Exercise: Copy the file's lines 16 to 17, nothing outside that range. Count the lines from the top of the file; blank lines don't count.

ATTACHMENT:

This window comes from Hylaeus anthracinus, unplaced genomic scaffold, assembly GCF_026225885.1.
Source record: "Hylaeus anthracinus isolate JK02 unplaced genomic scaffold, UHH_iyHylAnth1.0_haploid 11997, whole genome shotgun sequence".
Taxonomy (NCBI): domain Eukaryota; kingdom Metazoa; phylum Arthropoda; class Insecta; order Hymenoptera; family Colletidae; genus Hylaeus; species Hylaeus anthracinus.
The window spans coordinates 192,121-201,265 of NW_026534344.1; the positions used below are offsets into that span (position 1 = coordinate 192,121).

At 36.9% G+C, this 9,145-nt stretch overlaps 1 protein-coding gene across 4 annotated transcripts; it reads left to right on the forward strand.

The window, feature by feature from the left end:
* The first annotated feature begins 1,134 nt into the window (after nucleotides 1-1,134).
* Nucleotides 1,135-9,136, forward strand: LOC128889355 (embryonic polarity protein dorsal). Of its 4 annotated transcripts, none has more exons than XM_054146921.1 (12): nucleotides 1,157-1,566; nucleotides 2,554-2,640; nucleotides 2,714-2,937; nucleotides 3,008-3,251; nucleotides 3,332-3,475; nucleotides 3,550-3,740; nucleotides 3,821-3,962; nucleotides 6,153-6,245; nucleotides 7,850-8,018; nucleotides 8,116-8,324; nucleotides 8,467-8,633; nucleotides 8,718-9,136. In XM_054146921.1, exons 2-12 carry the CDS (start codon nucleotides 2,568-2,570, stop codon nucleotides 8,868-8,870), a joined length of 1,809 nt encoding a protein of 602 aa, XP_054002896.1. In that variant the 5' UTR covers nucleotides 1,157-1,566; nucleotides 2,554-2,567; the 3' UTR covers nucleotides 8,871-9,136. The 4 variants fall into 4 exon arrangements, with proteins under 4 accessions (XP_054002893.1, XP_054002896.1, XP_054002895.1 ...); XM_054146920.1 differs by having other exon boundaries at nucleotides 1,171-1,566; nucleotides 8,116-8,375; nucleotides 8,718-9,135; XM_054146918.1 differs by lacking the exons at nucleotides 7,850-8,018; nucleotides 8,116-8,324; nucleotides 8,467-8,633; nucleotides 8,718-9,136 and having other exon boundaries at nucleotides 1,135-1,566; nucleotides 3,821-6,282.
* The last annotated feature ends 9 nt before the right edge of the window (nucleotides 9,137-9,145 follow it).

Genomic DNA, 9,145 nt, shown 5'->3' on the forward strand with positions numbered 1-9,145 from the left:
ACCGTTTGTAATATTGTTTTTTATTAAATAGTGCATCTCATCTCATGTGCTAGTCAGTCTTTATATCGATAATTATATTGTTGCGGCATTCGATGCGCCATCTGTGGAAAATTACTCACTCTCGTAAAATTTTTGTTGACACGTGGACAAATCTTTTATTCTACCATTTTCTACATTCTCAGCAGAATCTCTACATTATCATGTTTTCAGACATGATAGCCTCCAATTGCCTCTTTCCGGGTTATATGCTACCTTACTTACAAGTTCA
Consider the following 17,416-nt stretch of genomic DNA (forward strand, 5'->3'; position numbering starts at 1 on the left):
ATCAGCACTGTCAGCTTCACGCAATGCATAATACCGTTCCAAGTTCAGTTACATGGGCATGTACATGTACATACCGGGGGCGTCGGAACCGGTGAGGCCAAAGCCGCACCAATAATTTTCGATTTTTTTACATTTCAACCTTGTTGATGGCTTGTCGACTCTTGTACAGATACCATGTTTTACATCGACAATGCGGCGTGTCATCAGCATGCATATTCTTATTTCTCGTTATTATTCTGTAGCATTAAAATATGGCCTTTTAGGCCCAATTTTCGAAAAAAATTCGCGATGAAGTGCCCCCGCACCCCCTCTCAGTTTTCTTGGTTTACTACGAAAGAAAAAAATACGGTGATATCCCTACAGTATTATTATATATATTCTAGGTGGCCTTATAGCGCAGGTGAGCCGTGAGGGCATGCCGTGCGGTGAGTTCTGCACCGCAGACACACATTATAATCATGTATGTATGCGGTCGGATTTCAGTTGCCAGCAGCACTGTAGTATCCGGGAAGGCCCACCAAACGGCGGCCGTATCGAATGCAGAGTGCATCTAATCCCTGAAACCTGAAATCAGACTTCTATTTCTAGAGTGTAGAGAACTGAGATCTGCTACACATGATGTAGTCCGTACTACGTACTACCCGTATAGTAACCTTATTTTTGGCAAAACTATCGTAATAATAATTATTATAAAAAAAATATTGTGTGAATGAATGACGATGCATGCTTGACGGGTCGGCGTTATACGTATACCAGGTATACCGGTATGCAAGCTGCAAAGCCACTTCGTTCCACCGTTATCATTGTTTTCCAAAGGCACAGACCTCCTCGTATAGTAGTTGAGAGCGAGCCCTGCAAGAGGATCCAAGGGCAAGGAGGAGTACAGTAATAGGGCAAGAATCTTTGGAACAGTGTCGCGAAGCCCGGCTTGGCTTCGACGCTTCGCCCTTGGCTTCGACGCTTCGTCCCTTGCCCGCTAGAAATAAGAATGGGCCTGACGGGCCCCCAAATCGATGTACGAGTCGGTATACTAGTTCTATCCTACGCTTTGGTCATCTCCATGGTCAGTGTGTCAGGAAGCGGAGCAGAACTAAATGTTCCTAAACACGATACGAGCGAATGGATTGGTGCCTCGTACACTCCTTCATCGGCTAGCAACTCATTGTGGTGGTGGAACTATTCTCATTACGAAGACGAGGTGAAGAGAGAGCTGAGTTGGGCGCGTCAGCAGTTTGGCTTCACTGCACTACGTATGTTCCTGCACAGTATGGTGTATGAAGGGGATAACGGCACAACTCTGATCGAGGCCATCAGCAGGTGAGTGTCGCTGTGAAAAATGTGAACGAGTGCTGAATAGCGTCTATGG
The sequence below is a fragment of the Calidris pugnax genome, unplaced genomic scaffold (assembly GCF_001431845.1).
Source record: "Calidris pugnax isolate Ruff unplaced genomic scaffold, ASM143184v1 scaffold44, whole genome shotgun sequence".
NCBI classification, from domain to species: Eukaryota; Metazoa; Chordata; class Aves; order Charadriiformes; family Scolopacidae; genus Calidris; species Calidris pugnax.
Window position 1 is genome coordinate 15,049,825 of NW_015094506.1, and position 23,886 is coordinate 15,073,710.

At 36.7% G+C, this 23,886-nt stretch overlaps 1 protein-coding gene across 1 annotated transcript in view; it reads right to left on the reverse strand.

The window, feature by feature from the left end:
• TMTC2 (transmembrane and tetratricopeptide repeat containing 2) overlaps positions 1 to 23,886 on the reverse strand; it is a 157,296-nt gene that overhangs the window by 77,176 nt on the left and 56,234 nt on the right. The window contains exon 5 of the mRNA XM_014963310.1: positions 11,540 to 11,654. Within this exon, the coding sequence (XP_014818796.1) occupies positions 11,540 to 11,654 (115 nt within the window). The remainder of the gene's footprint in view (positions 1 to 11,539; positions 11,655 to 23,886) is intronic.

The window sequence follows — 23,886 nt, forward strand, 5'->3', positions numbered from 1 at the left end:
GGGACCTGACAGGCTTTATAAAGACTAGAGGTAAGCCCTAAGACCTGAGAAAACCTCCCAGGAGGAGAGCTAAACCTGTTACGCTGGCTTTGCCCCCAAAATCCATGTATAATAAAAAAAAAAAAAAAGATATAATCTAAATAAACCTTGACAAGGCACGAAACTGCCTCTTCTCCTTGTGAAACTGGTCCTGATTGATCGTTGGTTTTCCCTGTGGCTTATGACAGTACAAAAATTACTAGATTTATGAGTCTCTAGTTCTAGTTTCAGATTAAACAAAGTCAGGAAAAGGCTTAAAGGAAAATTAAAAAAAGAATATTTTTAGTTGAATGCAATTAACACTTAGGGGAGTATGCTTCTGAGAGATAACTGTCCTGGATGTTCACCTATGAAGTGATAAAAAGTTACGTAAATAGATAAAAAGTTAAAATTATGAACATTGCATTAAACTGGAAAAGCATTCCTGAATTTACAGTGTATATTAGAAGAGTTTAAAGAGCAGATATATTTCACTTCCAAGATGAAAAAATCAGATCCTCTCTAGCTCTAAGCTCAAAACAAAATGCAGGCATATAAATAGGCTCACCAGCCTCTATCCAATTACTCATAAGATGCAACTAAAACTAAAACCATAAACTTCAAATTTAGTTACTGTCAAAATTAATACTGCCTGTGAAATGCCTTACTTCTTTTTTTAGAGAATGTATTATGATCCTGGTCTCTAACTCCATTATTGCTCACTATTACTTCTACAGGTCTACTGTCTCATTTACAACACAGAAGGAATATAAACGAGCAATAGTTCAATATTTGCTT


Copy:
NCBI classification, from domain to species: Eukaryota; Metazoa; Chordata; class Aves; order Charadriiformes; family Scolopacidae; genus Calidris; species Calidris pugnax.
Window position 1 is genome coordinate 15,049,825 of NW_015094506.1, and position 23,886 is coordinate 15,073,710.